openjpa-users mailing list archives

Site index · List index
Message view « Date » · « Thread »
Top « Date » · « Thread »
From Tedman Leung <ted...@sfu.ca>
Subject Re: Eager fetching of PersistentCollection gives error
Date Thu, 02 Apr 2009 14:49:58 GMT
that is correct, if I leave out the fetch type, it defaults to lazy and it 
works fine (so long as the entity is in an attached state).

The other observation I noticed is that accessing the collection does not 
actually materialise the variable. It returns the data while I'm in the 
transaction / while it's attached, but as soon as it is detached I no 
longer have access to the data even if it were previously accessed. This 
prevented me from hacking a work around with  @PostLoad and just calling 
collection.size() in it.

As for your second question, my answer is, I don't know. However I know in
some other ORM's, in the past, they wrote their own wrappers around things
like Sets and Map's so they could track additions and removals to the set.
Since this pertains to primitives only, almost all persistable primitives
are immutable (that I can think of) so it would generally suffice for
catching modifications.


On Thu, Apr 02, 2009 at 07:26:38AM -0700, Paul Copeland wrote:
> Hi Ted -
>
> Just to clarify, have you tried this with FetchType.EAGER and with no  
> FetchType specified and in those cases the problem does not happen?
>
> A more general observation is that the semantics of this OpenJPA  
> @PersistentCollection extension do not seem to be fully specified (is  
> there a document that ties all the OpenJPA extensions together in a  
> cohesive specification?).  In this case the elements of the Set are not  
> persistence capable objects, they cannot be enhanced, and they do not  
> have Identity or version information.  So how would the EntityManager  
> know if an element is added to, or removed from, the Set, or if a member  
> of the Set has a field changed?  There is not even a way to invoke  
> Persist or Remove on a member of the Set since they are not Entity  
> objects.  Possibly the only reliable strategy would be for the  
> EntityManager to always delete all the members of the Set and re-insert  
> them every time the Set is loaded.  That could be very expensive if the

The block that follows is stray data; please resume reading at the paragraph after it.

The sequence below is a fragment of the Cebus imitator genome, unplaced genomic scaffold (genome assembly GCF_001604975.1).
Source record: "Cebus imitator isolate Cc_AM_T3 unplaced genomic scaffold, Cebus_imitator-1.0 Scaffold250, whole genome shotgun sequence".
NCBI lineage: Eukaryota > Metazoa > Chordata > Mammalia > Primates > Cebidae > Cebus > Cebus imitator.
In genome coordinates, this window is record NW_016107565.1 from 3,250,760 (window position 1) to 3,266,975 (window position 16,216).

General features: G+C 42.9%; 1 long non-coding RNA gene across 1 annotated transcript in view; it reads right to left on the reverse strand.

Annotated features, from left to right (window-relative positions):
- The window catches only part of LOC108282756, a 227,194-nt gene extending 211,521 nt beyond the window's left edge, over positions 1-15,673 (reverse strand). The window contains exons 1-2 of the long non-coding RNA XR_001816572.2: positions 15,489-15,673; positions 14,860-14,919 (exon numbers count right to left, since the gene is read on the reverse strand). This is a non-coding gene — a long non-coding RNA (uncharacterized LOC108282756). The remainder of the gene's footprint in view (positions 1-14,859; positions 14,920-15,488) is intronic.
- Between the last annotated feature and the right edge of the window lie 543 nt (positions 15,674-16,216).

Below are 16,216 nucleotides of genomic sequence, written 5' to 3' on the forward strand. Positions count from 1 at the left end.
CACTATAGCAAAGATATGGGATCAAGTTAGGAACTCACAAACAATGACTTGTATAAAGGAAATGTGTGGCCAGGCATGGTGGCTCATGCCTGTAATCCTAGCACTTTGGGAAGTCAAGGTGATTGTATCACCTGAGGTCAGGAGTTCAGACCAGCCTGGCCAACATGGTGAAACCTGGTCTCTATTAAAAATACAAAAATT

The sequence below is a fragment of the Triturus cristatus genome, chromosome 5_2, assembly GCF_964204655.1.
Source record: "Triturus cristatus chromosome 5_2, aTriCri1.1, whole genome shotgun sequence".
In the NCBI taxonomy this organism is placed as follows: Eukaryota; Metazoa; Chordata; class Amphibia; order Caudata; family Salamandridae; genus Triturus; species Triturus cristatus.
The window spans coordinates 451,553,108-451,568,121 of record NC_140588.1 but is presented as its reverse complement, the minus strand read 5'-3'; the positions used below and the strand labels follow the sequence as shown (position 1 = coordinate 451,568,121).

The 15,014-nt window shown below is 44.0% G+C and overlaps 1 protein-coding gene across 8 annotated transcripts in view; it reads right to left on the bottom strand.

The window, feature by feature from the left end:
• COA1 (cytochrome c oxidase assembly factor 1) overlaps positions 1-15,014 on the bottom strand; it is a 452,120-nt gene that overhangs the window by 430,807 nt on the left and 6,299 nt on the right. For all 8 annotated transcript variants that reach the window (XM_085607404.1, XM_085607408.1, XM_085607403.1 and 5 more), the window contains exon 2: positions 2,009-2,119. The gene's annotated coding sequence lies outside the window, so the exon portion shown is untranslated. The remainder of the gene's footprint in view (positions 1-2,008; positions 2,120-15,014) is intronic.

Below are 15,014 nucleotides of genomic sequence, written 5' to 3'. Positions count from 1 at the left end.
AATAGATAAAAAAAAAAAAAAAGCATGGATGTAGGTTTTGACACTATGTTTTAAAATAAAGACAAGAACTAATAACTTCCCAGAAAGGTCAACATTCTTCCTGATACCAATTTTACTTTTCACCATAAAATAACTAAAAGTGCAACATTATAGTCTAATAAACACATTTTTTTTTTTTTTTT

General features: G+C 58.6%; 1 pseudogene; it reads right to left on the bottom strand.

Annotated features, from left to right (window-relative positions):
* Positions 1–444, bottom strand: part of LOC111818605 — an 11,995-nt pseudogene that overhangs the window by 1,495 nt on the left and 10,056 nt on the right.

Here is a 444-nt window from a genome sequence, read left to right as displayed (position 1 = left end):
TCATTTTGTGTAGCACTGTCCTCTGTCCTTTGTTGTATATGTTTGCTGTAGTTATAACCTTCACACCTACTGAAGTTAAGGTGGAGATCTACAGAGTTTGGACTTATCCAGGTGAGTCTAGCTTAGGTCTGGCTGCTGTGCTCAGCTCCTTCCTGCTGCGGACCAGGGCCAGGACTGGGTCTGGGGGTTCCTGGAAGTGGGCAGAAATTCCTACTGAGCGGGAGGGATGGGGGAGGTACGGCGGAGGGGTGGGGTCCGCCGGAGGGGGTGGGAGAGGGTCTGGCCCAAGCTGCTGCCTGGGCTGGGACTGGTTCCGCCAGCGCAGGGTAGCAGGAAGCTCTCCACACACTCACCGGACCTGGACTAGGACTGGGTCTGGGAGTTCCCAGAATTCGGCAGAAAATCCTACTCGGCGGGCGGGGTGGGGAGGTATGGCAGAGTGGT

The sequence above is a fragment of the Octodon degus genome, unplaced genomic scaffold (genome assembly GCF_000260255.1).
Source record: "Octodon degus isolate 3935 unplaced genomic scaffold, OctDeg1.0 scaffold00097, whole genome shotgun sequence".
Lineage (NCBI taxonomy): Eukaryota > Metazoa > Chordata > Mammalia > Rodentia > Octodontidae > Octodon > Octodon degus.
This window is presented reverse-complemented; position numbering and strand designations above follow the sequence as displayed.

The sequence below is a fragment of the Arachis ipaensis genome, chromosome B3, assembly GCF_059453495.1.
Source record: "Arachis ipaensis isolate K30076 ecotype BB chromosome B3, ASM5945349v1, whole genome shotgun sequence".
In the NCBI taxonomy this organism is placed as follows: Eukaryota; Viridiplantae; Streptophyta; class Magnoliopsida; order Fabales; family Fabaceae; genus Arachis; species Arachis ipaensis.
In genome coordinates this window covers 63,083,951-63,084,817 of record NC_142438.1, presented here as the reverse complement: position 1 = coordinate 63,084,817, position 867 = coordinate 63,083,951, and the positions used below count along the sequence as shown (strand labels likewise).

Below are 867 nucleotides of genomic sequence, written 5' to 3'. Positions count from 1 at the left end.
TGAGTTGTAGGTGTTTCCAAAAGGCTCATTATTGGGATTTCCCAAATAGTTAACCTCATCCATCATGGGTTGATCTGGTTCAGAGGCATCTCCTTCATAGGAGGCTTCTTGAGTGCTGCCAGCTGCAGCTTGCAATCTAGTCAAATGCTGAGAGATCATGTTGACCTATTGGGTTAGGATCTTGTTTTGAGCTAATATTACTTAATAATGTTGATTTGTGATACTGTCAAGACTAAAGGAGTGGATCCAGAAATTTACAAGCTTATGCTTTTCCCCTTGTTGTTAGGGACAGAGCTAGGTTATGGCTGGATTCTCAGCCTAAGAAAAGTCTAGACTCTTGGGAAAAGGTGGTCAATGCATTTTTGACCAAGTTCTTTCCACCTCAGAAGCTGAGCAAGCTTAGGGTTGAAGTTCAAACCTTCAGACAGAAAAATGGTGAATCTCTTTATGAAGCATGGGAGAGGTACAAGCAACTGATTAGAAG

> Set is large or if there a large number of these Set objects that are  
> frequently loaded.  Or does OpenJPA wrap these non-entity persistent  
> elements into some kind of runtime pseudo-Entity (also expensive and  
> might not resolve all of these issues)?
>
> - Paul
>
>
> On 4/1/2009 5:49 PM, Tedman Leung wrote:
>> So I have a more clear picture of this error now. Quite simply eager  
>> fetching of a persistent collection of strings fails.
>>
>> as an example :
>>
>> 	@PersistentCollection(fetch=FetchType.EAGER)
>> 	private HashSet<String> testStrings=new HashSet<String>();
>>
>> Just create the entity, add a string to the collection, the merge /  
>> persist it.
>>
>> Then clear the entityManager and any second level caches you have (or 
>> just stop the jvm), and load the entity back and I get 
>>
>> 	<openjpa-1.2.1-r752877:753278 nonfatal general error>  
>> 	org.apache.openjpa.persistence.PersistenceException: java.lang.String 
>> cannot be cast to org.apache.openjpa.enhance.PersistenceCapable
>> 		at org.apache.openjpa.kernel.BrokerImpl.find(BrokerImpl.java:875)
>> 		at org.apache.openjpa.kernel.BrokerImpl.find(BrokerImpl.java:769)
>> 		at org.apache.openjpa.kernel.DelegatingBroker.find(DelegatingBroker.java:183)
>> 		at org.apache.openjpa.persistence.EntityManagerImpl.find(EntityManagerImpl.java:452)
>> 		at sun.reflect.NativeMethodAccessorImpl.invoke0(Native Method)
>> 		at sun.reflect.NativeMethodAccessorImpl.invoke(NativeMethodAccessorImpl.java:39)
>> 		at sun.reflect.DelegatingMethodAccessorImpl.invoke(DelegatingMethodAccessorImpl.java:25)
>> 		at java.lang.reflect.Method.invoke(Method.java:597)
>> 	...
>> 	Caused by: java.lang.ClassCastException: java.lang.String cannot be cast to org.apache.openjpa.enhance.PersistenceCapable
>> 		at org.apache.openjpa.jdbc.kernel.JDBCStoreManager.setInverseRelation(JDBCStoreManager.java:408)
>> 		at org.apache.openjpa.jdbc.kernel.JDBCStoreManager.initializeState(JDBCStoreManager.java:380)
>> 		at org.apache.openjpa.jdbc.kernel.JDBCStoreManager.initialize(JDBCStoreManager.java:278)
>> 		at org.apache.openjpa.kernel.DelegatingStoreManager.initialize(DelegatingStoreManager.java:111)
>> 		at org.apache.openjpa.kernel.ROPStoreManager.initialize(ROPStoreManager.java:57)
>> 		at org.apache.openjpa.kernel.BrokerImpl.initialize(BrokerImpl.java:894)
>> 		at org.apache.openjpa.kernel.BrokerImpl.find(BrokerImpl.java:852)
>>
>>  Note that you must not be reloading the entity from memory, i.e.
>> you must clear the entity manager and make sure the entity cache is
>> off, or restart the jvm. 
>>
>> If you don't turn the entity caches off, it will just give you
>> back what you peristed and it will look like it works.
>>
>> Anyone got any ideas on how to fix or work around this? I'd really 
>> prefer my entity detached but I want this data
>> fetched eagerly.
>>   
>

-- 
                                                           Ted Leung
                                                           tedman@sfu.ca

The most important words I've learned to say - "I don't know".

Mime
View raw message